Stop telling someone to dial 911
You know the scene, it’s nearly the same in every movie, someone chokes on popcorn at a movie theatre, a fan gets hit by a foul ball at a baseball game, a dad steps on his kid’s legos while walking barefoot. And every time, without fail, a good samaritan yells, “Someone dial 911!”
If you’ve ever taken a CPR or first aid class you know the problem with that statement. The problem is that we will in a world full of assumptions. We assume the grocery store shelves will be restocked. We assume that when we turn on the kitchen faucet water will always come out. We assume that, when we see a friends post on Facebook asking for prayer for a situation, someone else is seeking the Father on their behalf. And, unfortunately, we assume that someone else is dialing 911. Our directive was not specific enough for our audience. To counter this, CPR and first aid trainers instruct you to call on a single individual and tell them to call 911.
There is power in this individualized call to action as it takes away the assumption that someone else is responding.
As of August 6th, there are 4,500 children in foster care in the state of Arkansas. Only 75.8 percent of those children are in a family home. There are 5,956 in Arkansas. I’m sure you’ve seen the posts, heard the statements that if we could have one family from each church in Arkansas we would easily be able to care for all of these children. And once we hear that we assume someone else is that one family.
So what if we can remove the assumption? What if we can better communicate the call to action?
I need you, whoever you are reading this post, to get us one foster family from your church and four families to support them. That foster family may be your family, or someone that you know within your church body. I need you to find them. Not “someone” find them, but you find them.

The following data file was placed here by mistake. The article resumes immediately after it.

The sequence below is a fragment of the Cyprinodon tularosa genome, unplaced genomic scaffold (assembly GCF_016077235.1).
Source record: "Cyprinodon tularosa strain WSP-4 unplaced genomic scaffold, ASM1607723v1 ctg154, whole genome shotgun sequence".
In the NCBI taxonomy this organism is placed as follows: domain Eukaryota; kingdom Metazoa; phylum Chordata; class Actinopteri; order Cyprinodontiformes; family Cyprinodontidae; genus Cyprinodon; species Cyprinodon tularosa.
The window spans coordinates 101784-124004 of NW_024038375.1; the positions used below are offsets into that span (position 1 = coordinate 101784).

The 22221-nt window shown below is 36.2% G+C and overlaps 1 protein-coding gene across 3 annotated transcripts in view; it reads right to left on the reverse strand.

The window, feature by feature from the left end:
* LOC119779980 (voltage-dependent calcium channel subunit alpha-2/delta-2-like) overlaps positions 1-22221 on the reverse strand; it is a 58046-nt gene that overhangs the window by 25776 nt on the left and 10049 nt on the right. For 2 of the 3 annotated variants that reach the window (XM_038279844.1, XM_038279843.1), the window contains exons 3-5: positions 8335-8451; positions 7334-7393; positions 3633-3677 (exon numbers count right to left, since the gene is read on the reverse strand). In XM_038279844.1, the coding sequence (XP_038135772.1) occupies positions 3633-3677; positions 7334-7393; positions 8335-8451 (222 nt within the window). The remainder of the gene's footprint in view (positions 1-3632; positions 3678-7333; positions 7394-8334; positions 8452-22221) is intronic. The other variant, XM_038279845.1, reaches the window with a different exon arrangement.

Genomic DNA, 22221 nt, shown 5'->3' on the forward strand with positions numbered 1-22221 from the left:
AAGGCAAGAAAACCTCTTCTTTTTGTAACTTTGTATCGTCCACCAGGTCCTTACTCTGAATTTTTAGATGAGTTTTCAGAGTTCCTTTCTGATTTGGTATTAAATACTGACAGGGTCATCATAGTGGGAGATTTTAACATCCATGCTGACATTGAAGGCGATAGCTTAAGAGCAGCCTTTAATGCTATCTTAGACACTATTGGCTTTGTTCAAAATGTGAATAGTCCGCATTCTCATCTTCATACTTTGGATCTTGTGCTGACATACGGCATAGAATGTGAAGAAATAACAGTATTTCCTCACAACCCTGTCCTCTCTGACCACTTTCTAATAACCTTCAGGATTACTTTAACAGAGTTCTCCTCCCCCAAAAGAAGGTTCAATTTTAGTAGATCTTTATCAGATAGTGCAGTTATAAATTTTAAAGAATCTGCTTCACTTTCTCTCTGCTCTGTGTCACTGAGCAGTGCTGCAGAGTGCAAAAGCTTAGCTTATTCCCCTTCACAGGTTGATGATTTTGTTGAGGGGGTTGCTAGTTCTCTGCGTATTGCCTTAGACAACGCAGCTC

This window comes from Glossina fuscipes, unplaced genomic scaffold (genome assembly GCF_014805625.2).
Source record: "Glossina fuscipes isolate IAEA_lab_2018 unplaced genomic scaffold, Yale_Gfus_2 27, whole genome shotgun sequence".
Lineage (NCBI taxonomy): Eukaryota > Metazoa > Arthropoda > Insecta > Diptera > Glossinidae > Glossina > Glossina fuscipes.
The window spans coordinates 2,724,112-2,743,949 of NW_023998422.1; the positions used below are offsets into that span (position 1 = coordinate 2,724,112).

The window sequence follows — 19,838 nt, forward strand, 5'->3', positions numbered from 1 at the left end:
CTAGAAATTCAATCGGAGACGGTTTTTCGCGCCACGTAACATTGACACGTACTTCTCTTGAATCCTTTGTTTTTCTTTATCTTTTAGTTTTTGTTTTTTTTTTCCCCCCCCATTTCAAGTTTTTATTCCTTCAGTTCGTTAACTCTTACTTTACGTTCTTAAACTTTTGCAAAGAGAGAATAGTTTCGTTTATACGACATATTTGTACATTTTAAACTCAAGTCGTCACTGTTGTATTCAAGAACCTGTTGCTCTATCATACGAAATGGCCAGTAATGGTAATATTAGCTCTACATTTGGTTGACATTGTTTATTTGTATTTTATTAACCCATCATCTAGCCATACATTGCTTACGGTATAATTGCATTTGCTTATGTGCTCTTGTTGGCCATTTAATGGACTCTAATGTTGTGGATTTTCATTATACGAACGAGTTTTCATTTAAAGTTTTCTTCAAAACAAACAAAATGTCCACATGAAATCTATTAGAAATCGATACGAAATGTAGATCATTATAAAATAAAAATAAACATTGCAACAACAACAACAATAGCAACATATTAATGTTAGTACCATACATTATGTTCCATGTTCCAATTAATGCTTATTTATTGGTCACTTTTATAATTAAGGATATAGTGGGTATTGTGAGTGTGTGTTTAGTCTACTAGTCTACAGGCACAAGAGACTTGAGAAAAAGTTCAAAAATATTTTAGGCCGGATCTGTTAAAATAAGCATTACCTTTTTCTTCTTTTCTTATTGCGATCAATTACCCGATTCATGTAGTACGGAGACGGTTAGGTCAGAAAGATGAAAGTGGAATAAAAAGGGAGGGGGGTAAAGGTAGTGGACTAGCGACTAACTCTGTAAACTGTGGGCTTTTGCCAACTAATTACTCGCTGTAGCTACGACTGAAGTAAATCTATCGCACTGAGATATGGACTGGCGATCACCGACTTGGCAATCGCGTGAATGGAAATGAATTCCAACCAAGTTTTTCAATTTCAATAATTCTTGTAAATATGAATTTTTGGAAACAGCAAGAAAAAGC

In Isaiah 6, the question is asked, “Who shall I send? Who will go for us?” Isaiah doesn’t look around to see who else might be responding, he jumps at the chance to serve his God and responds, “Here am I, send me.” Isaiah was not the savior of the people, Jesus was. He just took it upon himself to ensure that his people knew.
This is how we are going to provide homes for the 8,300 children who spend time in foster care each year.
Ok, you haven’t stopped reading so maybe you’re not too upset with me yet. The above call to action isn’t to prove a point, it’s not to help you understand how we need to clarify the message about needing foster parents in Arkansas. The statement above is a legitimate instruction for you to take personal responsibility and help us find a foster family in your church.
Your church needs to be part of the answer to the foster care need in our state, and since you are an ambassador for your church and the one to whom I am currently communicating, you are volunteered! But don’t stress out…
Your church doesn’t need to add ministries, remove ministries, rethink how they do anything. You just need one foster family and four families committed to supporting them.
If you can do this, it changes everything.
We will still have hundred of kids in need of homes. We will still need hundreds of new foster homes. But for the children placed in that home, it changes everything.
In the words of Theodore Roosevelt, “Do what you can, with what you have, where you are.”
You can’t be a foster parent? That’s fine. You can’t give steps one through one hundred of how to tackle the foster care crisis in our state? That’s fine. You aren’t your church’s pastor or leader? That’s fine.
We don’t have time to wait on the perfect person to come forward to meet the need. We need you.
Not someone… you.
We can’t solve this issue and provide families for our waiting children unless we are all willing to stop assuming that someone else is taking action, and instead, take personal responsibility. Can you imagine how many children would be placed into families instead of facilities if we all said, “Here am I, send me?”
The CALL in Pulaski County
You can learn more about partnering with The CALL in Arkansas to provide homes for children in foster care and how to support current and future foster and adoptive homes by visiting